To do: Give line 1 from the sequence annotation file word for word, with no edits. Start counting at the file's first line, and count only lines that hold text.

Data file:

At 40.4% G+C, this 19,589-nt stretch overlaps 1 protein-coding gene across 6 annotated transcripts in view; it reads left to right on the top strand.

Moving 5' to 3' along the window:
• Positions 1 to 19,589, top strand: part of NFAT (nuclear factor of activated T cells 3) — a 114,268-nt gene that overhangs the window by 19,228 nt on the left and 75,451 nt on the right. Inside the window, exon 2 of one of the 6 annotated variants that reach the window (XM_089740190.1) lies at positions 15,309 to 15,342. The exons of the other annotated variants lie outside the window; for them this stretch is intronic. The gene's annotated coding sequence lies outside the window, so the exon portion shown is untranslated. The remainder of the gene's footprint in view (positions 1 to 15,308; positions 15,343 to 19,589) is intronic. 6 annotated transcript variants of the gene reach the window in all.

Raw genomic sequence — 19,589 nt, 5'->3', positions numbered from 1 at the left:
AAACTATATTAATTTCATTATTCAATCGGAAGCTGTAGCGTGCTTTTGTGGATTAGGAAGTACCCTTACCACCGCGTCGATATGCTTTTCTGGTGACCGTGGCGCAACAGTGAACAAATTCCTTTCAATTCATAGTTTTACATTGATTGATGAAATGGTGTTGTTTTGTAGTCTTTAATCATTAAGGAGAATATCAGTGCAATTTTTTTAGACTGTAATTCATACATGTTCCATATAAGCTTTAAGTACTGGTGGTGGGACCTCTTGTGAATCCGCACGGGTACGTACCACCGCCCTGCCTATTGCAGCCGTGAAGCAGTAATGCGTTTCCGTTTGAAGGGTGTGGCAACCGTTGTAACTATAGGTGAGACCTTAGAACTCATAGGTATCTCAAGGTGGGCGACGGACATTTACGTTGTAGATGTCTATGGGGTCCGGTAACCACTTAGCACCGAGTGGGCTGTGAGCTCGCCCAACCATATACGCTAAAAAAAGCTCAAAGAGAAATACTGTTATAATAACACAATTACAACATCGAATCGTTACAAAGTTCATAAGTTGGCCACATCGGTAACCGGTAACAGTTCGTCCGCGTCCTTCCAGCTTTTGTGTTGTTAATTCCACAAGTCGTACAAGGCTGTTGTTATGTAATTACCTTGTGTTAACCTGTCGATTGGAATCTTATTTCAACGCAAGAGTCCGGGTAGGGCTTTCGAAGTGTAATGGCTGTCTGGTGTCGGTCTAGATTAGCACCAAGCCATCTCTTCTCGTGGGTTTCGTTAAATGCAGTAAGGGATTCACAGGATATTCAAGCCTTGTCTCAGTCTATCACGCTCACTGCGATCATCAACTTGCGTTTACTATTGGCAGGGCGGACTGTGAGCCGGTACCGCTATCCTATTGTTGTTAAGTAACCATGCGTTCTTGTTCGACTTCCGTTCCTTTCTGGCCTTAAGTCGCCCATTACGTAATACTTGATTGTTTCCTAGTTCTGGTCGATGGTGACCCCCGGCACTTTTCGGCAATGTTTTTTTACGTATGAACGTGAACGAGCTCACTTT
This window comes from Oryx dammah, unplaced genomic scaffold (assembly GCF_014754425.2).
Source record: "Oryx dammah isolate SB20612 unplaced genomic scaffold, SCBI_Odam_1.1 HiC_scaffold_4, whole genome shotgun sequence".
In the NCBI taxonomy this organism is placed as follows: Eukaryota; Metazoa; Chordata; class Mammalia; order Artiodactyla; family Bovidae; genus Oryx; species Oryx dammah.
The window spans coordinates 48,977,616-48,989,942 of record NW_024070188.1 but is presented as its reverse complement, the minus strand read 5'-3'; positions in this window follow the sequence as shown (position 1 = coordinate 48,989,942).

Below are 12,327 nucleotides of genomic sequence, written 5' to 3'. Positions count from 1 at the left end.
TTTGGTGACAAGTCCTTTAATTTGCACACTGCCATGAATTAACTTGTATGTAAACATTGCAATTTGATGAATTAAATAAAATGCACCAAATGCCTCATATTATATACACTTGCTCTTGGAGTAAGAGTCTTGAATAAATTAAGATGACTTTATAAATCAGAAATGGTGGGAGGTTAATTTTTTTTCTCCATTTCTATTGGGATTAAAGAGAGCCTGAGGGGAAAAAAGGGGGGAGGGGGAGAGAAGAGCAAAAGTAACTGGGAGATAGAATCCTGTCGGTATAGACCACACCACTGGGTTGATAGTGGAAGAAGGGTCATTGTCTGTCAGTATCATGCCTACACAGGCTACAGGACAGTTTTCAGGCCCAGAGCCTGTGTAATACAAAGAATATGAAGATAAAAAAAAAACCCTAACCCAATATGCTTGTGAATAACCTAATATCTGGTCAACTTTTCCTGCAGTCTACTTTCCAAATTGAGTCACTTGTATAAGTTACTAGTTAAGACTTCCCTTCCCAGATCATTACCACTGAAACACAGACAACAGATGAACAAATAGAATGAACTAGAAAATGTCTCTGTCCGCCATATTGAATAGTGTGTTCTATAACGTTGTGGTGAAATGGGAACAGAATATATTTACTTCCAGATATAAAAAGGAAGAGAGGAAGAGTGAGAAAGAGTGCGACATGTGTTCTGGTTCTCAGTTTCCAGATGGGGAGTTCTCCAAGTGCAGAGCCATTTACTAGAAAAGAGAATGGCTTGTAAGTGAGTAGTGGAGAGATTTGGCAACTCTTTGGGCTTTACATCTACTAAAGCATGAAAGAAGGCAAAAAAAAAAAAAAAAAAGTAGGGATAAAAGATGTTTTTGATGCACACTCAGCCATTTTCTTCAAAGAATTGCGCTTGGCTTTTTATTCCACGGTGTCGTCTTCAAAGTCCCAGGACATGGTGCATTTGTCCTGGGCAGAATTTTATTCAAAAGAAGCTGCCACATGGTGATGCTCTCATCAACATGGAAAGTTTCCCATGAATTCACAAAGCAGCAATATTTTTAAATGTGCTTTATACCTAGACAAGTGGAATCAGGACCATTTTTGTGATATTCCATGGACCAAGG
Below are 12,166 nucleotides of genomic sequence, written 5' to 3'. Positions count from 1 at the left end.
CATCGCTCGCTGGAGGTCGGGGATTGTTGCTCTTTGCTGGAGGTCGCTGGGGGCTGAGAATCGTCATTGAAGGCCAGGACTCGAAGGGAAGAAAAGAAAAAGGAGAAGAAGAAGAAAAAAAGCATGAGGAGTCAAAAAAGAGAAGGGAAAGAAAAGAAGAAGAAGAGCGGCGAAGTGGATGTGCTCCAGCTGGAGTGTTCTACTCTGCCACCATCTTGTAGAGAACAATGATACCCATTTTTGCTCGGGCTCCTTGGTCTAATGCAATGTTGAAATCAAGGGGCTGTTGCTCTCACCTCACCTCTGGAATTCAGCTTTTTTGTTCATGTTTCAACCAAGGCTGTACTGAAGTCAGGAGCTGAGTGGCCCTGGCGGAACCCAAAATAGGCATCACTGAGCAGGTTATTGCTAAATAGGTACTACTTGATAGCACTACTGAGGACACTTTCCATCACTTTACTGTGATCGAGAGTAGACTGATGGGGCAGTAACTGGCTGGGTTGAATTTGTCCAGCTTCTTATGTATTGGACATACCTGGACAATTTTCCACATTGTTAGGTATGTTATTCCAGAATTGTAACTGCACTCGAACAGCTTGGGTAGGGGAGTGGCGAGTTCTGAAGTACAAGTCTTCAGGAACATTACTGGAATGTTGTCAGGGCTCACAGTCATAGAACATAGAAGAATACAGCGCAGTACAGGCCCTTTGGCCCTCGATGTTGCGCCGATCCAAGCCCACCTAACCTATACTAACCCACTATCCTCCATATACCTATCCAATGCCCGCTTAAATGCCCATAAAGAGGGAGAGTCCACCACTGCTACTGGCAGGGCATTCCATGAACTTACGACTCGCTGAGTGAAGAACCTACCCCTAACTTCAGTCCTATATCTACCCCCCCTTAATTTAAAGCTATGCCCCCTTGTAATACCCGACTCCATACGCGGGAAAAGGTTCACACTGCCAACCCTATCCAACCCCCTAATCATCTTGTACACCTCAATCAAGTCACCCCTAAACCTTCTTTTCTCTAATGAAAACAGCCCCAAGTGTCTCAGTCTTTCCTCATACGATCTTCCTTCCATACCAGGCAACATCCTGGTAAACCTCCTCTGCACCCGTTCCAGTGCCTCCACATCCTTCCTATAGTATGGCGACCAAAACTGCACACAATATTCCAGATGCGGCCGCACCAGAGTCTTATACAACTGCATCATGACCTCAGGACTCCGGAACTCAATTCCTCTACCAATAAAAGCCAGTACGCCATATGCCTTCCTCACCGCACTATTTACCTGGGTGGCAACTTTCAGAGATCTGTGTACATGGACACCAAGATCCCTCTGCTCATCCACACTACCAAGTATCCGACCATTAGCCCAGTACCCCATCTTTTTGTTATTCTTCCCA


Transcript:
At 40.4% G+C, this 19,589-nt stretch overlaps 1 protein-coding gene across 6 annotated transcripts in view; it reads left to right on the top strand.